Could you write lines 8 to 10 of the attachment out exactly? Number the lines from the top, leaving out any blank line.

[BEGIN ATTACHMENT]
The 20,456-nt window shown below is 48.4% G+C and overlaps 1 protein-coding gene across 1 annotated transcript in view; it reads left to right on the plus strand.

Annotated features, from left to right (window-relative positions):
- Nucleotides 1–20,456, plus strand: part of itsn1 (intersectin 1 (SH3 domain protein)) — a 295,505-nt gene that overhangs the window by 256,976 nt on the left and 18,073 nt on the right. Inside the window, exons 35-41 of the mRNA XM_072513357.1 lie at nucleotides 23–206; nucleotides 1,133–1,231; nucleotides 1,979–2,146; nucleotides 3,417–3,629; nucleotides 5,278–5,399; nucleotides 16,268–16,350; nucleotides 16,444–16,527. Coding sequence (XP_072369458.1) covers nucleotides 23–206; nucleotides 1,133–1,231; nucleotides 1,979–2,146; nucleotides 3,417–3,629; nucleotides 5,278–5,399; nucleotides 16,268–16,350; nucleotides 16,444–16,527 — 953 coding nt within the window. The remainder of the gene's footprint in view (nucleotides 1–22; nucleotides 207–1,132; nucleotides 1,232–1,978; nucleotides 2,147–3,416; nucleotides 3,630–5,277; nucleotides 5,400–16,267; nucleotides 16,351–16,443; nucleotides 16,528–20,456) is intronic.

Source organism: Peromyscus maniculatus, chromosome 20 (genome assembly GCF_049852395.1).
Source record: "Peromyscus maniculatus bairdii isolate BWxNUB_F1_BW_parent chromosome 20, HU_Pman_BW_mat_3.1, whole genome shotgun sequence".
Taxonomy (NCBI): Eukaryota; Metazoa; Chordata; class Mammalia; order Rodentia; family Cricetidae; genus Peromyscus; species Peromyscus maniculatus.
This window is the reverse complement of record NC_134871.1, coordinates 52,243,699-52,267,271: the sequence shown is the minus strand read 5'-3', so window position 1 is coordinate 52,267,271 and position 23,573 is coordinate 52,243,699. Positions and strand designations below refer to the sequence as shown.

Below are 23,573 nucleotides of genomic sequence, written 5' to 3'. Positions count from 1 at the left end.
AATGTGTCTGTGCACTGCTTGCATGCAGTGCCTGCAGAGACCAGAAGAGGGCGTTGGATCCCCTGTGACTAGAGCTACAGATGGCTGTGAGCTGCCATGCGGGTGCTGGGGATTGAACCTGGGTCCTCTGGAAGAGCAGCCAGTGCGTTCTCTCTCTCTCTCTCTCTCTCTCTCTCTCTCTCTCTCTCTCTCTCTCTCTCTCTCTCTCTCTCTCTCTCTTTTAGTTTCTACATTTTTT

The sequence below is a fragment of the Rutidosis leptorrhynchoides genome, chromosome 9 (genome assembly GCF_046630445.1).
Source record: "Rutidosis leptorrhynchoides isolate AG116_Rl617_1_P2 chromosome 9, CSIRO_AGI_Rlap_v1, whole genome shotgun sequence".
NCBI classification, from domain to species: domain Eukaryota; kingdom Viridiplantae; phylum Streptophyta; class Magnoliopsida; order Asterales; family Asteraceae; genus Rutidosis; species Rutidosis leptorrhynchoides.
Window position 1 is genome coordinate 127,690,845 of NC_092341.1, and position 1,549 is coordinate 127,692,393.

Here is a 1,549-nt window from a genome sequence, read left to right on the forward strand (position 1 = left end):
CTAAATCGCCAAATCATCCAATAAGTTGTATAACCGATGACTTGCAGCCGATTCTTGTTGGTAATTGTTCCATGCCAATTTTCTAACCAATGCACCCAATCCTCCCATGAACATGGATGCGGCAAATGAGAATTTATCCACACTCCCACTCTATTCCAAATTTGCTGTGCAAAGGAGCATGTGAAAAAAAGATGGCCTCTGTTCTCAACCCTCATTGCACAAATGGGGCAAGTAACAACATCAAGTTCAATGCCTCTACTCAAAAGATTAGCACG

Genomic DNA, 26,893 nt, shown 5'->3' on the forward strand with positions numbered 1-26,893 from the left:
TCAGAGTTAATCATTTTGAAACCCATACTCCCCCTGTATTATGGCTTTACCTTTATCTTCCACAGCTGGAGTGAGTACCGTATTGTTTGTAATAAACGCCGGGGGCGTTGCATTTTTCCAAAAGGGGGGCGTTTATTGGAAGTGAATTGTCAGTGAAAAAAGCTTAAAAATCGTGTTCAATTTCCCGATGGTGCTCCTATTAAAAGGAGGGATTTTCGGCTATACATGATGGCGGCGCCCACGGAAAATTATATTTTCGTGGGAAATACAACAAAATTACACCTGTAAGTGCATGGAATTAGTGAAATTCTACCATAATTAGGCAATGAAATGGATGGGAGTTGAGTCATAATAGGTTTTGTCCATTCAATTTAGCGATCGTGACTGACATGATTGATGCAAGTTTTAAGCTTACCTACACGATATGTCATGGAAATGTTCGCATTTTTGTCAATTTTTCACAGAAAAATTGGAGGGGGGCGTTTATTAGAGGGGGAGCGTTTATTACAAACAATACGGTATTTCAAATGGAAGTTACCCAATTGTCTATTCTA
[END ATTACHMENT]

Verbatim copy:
Below are 23,573 nucleotides of genomic sequence, written 5' to 3'. Positions count from 1 at the left end.
AATGTGTCTGTGCACTGCTTGCATGCAGTGCCTGCAGAGACCAGAAGAGGGCGTTGGATCCCCTGTGACTAGAGCTACAGATGGCTGTGAGCTGCCATGCGGGTGCTGGGGATTGAACCTGGGTCCTCTGGAAGAGCAGCCAGTGCGTTCTCTCTCTCTCTCTCTCTCTCTCTCTCTCTCTCTCTCTCTCTCTCTCTCTCTCTCTCTCTCTCTCTCTCTTTTAGTTTCTACATTTTTT

The sequence below is a fragment of the Rutidosis leptorrhynchoides genome, chromosome 9 (genome assembly GCF_046630445.1).